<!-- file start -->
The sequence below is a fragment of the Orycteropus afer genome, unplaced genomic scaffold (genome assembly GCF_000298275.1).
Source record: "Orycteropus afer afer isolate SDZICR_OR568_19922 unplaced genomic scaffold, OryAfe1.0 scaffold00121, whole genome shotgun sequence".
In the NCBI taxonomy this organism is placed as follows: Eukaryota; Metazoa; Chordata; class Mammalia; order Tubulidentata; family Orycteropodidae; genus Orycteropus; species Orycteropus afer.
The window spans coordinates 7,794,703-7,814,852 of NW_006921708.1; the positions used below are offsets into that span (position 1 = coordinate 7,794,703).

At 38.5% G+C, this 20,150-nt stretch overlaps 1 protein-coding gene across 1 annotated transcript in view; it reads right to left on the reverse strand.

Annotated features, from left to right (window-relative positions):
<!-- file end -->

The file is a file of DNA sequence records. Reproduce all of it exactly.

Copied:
The sequence below is a fragment of the Orycteropus afer genome, unplaced genomic scaffold (genome assembly GCF_000298275.1).
Source record: "Orycteropus afer afer isolate SDZICR_OR568_19922 unplaced genomic scaffold, OryAfe1.0 scaffold00121, whole genome shotgun sequence".
In the NCBI taxonomy this organism is placed as follows: Eukaryota; Metazoa; Chordata; class Mammalia; order Tubulidentata; family Orycteropodidae; genus Orycteropus; species Orycteropus afer.
The window spans coordinates 7,794,703-7,814,852 of NW_006921708.1; the positions used below are offsets into that span (position 1 = coordinate 7,794,703).

At 38.5% G+C, this 20,150-nt stretch overlaps 1 protein-coding gene across 1 annotated transcript in view; it reads right to left on the reverse strand.

Annotated features, from left to right (window-relative positions):